Difference between revisions of "SCP and SFTP"

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m (Secure file transfer protocol (SFTP) with a chroot jail: rewording)
(Create an unprivileged user: -s sets a shell, /var/jail is a folder; it should be the home dir.)
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=== Create an unprivileged user ===
=== Create an unprivileged user ===
Create the share user and setup a good password:
Create the share user and setup a good password:
  # useradd -g sshusers -s /var/jail foo
  # useradd -g sshusers -d /var/jail foo
  # passwd foo
  # passwd foo

Revision as of 01:37, 3 May 2016

The Secure copy (SCP) is a protocol to transfer files via a Secure Shell connection. The SSH file transfer protocol (SFTP) is a related protocol, also relying on a secure shell back-end. Both protocols allow secure file transfers, encrypting passwords and transferred data. The SFTP protocol, however, features additional capabilities like, for example, resuming broken transfers or remote file manipulation like deletion.

Secure file transfer protocol (SFTP)

Install and configure OpenSSH. Once running, SFTP is available by default.

Access files with the sftp program or SSHFS. Many standard FTP programs should work as well.

Secure file transfer protocol (SFTP) with a chroot jail

Sysadmins can jail a subset of users to a chroot jail using openssh thus restricting their access to a particular directory tree. This can be useful to simply share some files without granting full system access or shell access. Users with this type of setup may use SFTP programs such as filezilla to put/get files in the chroot jail.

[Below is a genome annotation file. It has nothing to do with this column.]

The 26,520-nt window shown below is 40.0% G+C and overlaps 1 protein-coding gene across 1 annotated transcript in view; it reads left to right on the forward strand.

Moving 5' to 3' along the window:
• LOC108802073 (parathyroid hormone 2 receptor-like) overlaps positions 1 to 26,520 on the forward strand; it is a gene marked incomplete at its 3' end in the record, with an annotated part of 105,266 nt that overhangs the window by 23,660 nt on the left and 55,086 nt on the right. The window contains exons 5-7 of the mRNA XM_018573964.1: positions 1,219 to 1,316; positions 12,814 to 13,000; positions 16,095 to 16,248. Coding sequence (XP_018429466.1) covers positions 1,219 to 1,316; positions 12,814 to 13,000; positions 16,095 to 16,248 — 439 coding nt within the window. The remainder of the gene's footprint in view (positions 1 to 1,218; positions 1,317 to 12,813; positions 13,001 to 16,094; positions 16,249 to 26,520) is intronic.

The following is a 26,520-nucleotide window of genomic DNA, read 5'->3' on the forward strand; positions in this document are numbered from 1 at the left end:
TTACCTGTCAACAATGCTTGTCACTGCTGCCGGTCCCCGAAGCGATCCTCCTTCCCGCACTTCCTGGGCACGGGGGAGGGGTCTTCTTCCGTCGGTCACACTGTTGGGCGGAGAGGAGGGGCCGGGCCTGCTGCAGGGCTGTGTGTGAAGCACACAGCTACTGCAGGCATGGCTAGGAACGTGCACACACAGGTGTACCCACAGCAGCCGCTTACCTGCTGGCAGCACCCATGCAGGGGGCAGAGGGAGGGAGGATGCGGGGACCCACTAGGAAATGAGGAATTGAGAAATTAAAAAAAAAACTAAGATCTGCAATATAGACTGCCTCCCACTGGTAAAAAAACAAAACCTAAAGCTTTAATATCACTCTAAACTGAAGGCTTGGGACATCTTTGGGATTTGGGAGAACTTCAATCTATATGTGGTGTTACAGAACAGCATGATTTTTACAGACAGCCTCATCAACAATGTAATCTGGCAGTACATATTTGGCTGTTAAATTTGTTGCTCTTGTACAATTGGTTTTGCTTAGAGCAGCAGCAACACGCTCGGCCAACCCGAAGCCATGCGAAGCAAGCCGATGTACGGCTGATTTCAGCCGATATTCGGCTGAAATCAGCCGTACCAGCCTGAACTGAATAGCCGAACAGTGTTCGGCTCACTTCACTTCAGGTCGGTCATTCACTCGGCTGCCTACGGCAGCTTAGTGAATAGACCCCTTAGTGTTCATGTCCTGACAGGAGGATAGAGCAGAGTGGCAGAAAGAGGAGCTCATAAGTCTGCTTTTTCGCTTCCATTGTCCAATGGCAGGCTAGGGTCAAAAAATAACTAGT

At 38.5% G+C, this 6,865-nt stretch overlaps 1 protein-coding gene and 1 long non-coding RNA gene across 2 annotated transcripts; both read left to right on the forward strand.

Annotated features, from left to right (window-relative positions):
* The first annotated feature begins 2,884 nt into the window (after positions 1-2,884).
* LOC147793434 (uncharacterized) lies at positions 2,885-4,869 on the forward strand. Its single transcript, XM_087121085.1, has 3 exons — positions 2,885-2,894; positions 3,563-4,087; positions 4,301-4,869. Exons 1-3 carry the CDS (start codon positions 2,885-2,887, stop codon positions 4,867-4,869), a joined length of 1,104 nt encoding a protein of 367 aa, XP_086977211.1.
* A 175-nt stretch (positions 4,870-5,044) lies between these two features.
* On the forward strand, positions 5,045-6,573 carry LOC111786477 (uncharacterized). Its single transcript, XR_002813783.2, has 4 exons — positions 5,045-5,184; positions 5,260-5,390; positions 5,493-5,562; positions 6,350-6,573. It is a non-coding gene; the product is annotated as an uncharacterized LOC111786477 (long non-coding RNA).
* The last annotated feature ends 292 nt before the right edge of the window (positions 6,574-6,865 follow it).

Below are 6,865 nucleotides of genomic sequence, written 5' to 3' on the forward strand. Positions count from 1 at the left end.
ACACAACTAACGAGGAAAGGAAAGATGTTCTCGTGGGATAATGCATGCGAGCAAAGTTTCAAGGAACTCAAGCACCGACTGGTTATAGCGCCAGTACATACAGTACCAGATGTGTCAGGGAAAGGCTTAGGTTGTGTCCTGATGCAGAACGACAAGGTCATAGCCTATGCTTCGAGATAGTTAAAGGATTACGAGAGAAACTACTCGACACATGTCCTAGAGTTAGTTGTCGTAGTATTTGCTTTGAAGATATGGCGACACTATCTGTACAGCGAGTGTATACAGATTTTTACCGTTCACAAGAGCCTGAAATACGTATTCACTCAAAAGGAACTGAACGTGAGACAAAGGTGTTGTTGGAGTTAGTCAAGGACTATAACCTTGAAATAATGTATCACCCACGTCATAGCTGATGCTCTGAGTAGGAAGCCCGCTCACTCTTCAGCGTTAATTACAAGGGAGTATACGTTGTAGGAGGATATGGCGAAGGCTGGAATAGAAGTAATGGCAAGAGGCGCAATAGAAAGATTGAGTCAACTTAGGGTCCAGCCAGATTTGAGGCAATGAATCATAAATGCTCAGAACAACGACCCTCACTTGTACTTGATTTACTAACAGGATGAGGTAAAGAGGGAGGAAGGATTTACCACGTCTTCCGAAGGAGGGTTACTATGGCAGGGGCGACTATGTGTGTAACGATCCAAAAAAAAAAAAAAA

Setup the filesystem

Create a jail directory:

# mkdir -p /var/jail
Note: Readers may select a file access scheme on their own. For example, optionally create a subdirectory for an incoming (writable) space and/or a read-only space. This need not be done directly under /var/jail ... it can be accomplished on the live partition which will be mounted via a bind mount as well.

Bind mount the live filesystem to be shared to this directory. In this example, /mnt/data/share is to be used. It is owned by root and has octal permissions of 755.

# mount -o bind /mnt/data/share /var/jail
Tip: Consider adding an entry to /etc/fstab to make the bind mount survive a reboot.

Create an unprivileged user

Create the share user and setup a good password:

# useradd -g sshusers -d /var/jail foo
# passwd foo

Setup openssh

Add the following to the end of /etc/ssh/sshd_config to enable the share and to enforce the restrictions:


 Match group sshusers
  ChrootDirectory %h
  X11Forwarding no
  AllowTcpForwarding no
  PasswordAuthentication yes
  ForceCommand internal-sftp

Restart sshd.service to re-read the config file.

Test that in fact, the restrictions are enforced by attempting an ssh connection via the shell. The ssh sever should return a polite notice of the setup:

$ ssh foo@someserver.com
foo@someserver.com's password:
This service allows sftp connections only.
Connection to someserver.com closed.

Secure copy protocol (SCP)

Install, configure and start openssh. It contains a scp command to transfer files. See Secure Shell for more information.

More features are available by installing additional packages, for example rsshAUR or scponly described below.


Scponly is a limited shell for allowing users scp/sftp access and only scp/sftp access. Additionally, one can setup scponly to chroot the user into a particular directory increasing the level of security.

install scponly.

For existing users, simply set the user's shell to scponly:

# usermod -s /usr/bin/scponly username

Adding a chroot jail

The package comes with a script to create a chroot. To use it:

# cd /usr/share/doc/scponly/
# ./setup_chroot.sh
  • Provide answers
  • Check that /path/to/chroot has root:root owner and r-x for others
  • Change the shell for selected user to /usr/bin/scponlyc
  • sftp-server may require some libnss modules such as libnss_files. Copy them to chroot's /lib path.